3 Essential Elements of Open Technology


When most people think of “open technology,” they think “open source,” and for good reason. Over the past two decades, open source—with its principles of transparency, peer review, and collaboration—positively changed not just software, but the world. Continued support for open source projects and practitioners is an incredibly important part of the Postman Open Technologies team mission.

However, software doesn’t exist in a vacuum. Successful implementations are the result of a myriad of interactions between three essential things: specifications, practices, and people.

Open specifications and standards

Open specifications are collaboratively created, peer-driven solutions available for anyone to build upon. They describe how to accomplish a common goal in a predictable, consistent way. Specifications like OpenAPI, AsyncAPI, and JSON Schema take unstructured syntax and imbue it with meaning. It is this meaning that empowers human and machine parsers alike. Investing in these specifications (and the people behind them, like Ben Hutton and Mike Ralphson) will continue to be key.

Open practices

Open practices are learnings made freely available for all. Special emphasis is given for participants to use, adapt, and improve upon the material for the benefit of those that come after them. Doing so turns the passive dictation of “best practices” of a master to student into the co-evolved “common practices” of a community. Postman’s creation of public workspaces that can be shared and built upon is just one such example. Amplifying innovative tool uses, like leveraging Postman’s existing features to teach API basics, also demonstrates this principle.

Open people

While the concept of open people is less well known in technology circles, it is no less powerful. Being an open person means remaining curious and empathetic to new ideas, regardless of professional distinction or accomplishment. It is a commitment to being a lifelong learner first and an “expert” a distant second.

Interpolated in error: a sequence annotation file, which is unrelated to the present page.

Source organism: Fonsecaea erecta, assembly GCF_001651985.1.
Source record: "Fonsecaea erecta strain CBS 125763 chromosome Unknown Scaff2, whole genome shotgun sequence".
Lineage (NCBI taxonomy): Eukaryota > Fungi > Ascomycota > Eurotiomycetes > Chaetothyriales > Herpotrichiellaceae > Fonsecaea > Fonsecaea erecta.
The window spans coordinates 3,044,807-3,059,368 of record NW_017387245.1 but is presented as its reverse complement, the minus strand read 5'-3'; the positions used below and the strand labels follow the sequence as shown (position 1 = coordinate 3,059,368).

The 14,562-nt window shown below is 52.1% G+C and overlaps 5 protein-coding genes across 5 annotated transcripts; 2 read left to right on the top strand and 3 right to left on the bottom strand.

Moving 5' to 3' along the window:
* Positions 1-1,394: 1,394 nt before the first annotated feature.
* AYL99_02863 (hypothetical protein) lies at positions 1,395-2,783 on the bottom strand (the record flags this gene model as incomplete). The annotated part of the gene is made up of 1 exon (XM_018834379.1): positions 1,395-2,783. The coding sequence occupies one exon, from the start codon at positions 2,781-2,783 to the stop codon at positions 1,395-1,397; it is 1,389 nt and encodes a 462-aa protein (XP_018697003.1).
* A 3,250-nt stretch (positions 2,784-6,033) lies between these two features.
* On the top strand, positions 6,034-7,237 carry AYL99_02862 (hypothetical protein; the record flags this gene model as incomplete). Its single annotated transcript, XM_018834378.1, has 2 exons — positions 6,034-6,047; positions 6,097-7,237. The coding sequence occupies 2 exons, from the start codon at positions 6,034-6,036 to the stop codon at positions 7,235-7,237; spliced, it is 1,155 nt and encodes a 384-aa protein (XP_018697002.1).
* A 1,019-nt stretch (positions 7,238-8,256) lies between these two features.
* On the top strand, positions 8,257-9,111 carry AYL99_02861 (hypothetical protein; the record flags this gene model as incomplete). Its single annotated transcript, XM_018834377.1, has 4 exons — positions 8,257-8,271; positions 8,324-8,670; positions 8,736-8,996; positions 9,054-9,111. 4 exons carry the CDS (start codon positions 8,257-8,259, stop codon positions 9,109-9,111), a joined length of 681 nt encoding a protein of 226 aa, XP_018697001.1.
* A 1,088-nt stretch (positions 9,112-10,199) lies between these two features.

Recognized industry leaders can fall into the trap of what organizational psychologist Adam Grant calls “preaching and prosecuting.” Both of those activities start from a fixed mindset that the actor is right and others are wrong. Experience or intellect may justify this frame of reference, for a time. However, the long-term effect can be debilitating.

A preacher or prosecutor type may be motivated to win others to their worldview. However, without openness, they risk becoming liabilities to the businesses they support. These companies are buffeted by unprecedented amounts of uncertainty—so they require mental approaches that are more readily capable of recognizing, interpreting, and acting on new information. What may be correct yesterday may be wrong today (and downright dangerous tomorrow).

An open person is more interested in getting to the right solution than being right. They have an identity independent of any one belief or theory and, subsequently, are not threatened when new information suggests an alternative. Open people are less concerned with leadership and more interested in fellowship. Open people spend far more time identifying and sharing common ground versus defining and exploiting differences.

The byproducts of nurturing open people are open and collaborative conversations. And those are the kinds of things that healthier, more resilient ecosystems are made of.

In conclusion

Open specifications, practices, and people are at the heart of the Postman Open Technologies program, and we invite you to explore our public workspace. Together, we’ll grow the API economy to even greater richness and diversity.

Are you using open specifications? Do you employ open practices or develop open people in your own organization? We’d love to hear your story. Use the tag #PostmanOpenTechnologies on your social media platform of choice when sharing your ideas and experiences, and let’s connect!

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